Federal Government Releases Statutory Review of the Tribunals Amalgamation Act 2015

Thursday 1 August 2019 @ 9.39 a.m. | Judiciary, Legal Profession & Procedure | Legal Research

In a media release on 23 July 2019, the Attorney-General, Christian Porter (the Attorney-General) announced that the Government had tabled in Parliament the Statutory Review of the amalgamated Administrative Appeals Tribunal. The review was undertaken as a statutory requirement under section 4 of the Tribunals Amalgamation Act 2015 (Cth) (the TA Act) and was conducted by the former High Court Justice, the Honorable Ian Callinan AC.

The review of the TA Act was tabled more than six months after it was delivered to the government and contains 37 measures to improve the amalgamated Administrative Appeals Tribunal's (the AAT) performance.

About the Review

The review was announced by the Attorney-General on 27 July 2018. The review followed from the amalgamation the AAT with three other tribunals on 1 July 2015: the Social Security Appeals Tribunal, the Migration Review Tribunal and the Refugee Review Tribunal. 

Section 4 of the TA Act provides that the Attorney-General is required to cause a review of the operations of the amendments made under the TA Act, commencing "as soon as practicable three years after the commencement of the TA Act". The review was to also consider any other related matter that the Attorney-General specified.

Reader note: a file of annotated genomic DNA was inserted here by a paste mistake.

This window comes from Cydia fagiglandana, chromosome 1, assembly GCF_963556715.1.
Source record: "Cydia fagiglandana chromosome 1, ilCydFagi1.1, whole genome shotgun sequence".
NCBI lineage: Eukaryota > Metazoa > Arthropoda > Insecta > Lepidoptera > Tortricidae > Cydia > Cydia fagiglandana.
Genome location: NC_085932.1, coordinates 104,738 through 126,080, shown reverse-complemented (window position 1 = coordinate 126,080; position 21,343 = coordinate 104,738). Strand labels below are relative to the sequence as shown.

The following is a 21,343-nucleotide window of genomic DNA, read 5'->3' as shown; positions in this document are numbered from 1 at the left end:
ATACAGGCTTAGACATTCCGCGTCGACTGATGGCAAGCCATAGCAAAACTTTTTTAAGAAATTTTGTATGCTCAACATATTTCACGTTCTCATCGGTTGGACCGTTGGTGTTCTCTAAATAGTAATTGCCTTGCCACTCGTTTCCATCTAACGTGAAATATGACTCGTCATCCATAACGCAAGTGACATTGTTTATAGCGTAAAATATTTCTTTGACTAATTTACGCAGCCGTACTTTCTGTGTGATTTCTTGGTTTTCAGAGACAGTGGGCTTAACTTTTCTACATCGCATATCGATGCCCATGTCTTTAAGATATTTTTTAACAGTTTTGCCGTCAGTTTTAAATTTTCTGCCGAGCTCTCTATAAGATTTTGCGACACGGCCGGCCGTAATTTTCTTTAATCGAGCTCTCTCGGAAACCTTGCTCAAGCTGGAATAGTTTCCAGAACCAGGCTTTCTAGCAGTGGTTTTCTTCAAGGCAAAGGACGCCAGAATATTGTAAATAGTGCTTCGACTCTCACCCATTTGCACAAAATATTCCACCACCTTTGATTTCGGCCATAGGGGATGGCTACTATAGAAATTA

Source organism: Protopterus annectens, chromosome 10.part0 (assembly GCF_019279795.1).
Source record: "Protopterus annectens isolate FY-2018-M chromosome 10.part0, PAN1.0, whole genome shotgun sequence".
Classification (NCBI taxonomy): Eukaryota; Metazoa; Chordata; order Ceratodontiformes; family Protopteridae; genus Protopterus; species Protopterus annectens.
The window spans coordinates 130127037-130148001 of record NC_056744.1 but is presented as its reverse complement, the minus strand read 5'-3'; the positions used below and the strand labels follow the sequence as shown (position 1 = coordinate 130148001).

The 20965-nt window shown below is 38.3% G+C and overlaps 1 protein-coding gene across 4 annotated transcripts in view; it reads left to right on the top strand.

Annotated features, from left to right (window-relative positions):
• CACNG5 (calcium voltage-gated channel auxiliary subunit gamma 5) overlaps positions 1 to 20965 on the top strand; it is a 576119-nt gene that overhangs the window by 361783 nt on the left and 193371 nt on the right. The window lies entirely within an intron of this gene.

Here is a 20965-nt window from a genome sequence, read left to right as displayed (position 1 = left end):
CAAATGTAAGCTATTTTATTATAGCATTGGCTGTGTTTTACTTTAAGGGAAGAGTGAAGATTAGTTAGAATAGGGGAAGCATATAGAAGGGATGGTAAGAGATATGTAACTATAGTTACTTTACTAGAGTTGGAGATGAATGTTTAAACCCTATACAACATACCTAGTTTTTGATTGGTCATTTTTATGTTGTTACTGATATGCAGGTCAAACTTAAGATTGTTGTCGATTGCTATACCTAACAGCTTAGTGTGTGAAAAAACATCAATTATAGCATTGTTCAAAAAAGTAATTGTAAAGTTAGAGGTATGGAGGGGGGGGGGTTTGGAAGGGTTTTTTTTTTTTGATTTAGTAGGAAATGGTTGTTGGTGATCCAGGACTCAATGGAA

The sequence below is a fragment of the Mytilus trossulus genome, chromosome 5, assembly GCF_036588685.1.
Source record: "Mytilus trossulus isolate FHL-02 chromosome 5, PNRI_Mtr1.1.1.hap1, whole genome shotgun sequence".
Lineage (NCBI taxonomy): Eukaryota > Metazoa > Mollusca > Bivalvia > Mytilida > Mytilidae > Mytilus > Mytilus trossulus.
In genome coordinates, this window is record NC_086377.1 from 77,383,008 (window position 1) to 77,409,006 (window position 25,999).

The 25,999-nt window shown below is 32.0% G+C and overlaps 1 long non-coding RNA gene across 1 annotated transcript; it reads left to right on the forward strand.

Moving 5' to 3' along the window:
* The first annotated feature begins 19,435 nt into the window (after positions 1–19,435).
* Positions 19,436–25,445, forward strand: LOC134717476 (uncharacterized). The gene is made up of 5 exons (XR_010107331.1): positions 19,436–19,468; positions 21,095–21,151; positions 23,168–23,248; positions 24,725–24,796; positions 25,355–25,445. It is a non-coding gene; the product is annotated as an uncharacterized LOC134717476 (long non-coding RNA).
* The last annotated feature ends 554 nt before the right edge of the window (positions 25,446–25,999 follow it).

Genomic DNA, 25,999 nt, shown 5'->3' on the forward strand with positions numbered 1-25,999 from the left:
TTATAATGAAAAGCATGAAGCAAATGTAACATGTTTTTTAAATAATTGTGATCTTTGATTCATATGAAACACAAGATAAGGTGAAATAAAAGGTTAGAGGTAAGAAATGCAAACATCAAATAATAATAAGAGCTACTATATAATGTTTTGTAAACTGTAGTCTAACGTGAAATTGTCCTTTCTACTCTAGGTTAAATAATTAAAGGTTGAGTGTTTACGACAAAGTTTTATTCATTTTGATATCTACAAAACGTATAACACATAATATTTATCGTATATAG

During the course of the review, the timeframe for Mr Callinan to provide the report to the Attorney-General was extended to 31 December 2018, a date consistent with the timeframe prescribed in the TA Act.

Terms of Reference and Review Responses

The Statutory Reviews Terms of Reference are set out at paragraph 2.5 of the report and the brief responses are at paragraph 1.42. Combined they are as follows:

  • Whether the objectives of the TA Act have been achieved;

Response: The objectives of the TA Act have not yet been achieved.

  • The extent to which the AAT operates as a truly amalgamated body, and whether any existing levels of separation are necessary and appropriate;